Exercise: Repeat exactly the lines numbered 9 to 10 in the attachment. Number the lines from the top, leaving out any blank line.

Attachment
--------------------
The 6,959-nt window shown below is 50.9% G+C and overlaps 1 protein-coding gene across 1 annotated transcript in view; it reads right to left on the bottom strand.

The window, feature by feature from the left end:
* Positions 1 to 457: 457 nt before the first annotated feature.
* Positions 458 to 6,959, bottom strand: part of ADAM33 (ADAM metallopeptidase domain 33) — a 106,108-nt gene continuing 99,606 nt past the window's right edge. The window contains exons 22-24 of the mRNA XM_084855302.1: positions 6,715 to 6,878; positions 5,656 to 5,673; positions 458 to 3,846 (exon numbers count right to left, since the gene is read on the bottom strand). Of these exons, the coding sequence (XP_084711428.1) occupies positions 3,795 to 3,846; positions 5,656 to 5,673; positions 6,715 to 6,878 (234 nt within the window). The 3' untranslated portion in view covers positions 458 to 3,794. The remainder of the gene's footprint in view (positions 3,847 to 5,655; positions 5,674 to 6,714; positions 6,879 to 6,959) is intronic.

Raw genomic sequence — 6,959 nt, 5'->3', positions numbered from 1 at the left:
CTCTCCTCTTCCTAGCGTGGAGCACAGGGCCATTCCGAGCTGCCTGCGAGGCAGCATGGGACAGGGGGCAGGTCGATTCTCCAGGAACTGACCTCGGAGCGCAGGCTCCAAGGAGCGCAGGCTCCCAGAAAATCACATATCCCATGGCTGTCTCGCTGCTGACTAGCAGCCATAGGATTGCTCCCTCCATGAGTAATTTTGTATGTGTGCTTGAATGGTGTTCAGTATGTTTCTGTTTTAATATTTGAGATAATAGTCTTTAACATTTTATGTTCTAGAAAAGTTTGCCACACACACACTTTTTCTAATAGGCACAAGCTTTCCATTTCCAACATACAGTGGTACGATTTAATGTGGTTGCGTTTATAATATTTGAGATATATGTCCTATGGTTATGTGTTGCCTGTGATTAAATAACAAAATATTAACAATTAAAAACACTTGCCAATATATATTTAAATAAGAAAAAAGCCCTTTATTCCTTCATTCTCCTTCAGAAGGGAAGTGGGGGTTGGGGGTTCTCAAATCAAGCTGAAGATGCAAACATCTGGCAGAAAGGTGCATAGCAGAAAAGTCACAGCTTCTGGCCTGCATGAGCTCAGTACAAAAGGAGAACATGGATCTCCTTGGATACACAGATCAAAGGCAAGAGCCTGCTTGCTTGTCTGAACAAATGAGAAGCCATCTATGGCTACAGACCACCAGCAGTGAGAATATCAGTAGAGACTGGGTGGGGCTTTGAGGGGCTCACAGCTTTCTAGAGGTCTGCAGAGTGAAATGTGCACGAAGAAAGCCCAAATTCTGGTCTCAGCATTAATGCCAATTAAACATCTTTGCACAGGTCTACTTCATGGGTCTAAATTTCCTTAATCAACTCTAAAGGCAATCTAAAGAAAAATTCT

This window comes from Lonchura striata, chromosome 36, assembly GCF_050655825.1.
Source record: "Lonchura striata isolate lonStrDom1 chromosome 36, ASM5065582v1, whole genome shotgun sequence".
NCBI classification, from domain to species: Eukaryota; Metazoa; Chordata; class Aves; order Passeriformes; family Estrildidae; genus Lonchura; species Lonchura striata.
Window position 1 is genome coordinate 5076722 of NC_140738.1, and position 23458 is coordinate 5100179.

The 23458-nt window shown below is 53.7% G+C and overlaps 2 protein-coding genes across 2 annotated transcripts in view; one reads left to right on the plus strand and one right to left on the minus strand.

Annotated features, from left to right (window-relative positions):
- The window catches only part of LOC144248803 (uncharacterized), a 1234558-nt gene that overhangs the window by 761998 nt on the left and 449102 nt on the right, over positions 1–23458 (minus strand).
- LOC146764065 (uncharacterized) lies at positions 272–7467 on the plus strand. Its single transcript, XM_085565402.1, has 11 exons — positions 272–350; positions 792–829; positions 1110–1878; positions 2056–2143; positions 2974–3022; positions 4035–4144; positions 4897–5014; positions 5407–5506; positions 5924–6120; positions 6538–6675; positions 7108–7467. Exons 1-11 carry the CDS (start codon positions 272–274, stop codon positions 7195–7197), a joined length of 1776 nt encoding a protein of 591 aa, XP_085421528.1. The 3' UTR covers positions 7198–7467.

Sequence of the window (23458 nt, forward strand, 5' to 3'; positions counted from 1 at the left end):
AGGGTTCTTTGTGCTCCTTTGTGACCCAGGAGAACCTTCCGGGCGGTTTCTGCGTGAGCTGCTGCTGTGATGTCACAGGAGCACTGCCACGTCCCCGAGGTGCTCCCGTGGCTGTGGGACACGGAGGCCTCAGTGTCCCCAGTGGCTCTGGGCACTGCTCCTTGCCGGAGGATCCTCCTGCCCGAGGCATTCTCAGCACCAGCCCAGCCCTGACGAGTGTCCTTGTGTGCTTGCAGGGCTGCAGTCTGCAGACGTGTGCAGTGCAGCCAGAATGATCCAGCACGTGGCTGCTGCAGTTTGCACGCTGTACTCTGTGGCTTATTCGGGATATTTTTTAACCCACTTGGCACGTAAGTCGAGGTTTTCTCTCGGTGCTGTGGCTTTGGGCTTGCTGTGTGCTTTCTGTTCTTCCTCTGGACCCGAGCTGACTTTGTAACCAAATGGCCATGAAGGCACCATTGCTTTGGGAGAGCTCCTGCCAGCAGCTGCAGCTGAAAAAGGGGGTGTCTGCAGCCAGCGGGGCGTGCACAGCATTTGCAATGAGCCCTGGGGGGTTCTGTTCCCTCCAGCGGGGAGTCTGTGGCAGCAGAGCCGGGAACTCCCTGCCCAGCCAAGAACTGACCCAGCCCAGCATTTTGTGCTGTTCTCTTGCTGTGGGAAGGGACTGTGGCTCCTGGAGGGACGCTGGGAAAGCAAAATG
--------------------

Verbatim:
NCBI classification, from domain to species: Eukaryota; Metazoa; Chordata; class Aves; order Passeriformes; family Estrildidae; genus Lonchura; species Lonchura striata.
Window position 1 is genome coordinate 5076722 of NC_140738.1, and position 23458 is coordinate 5100179.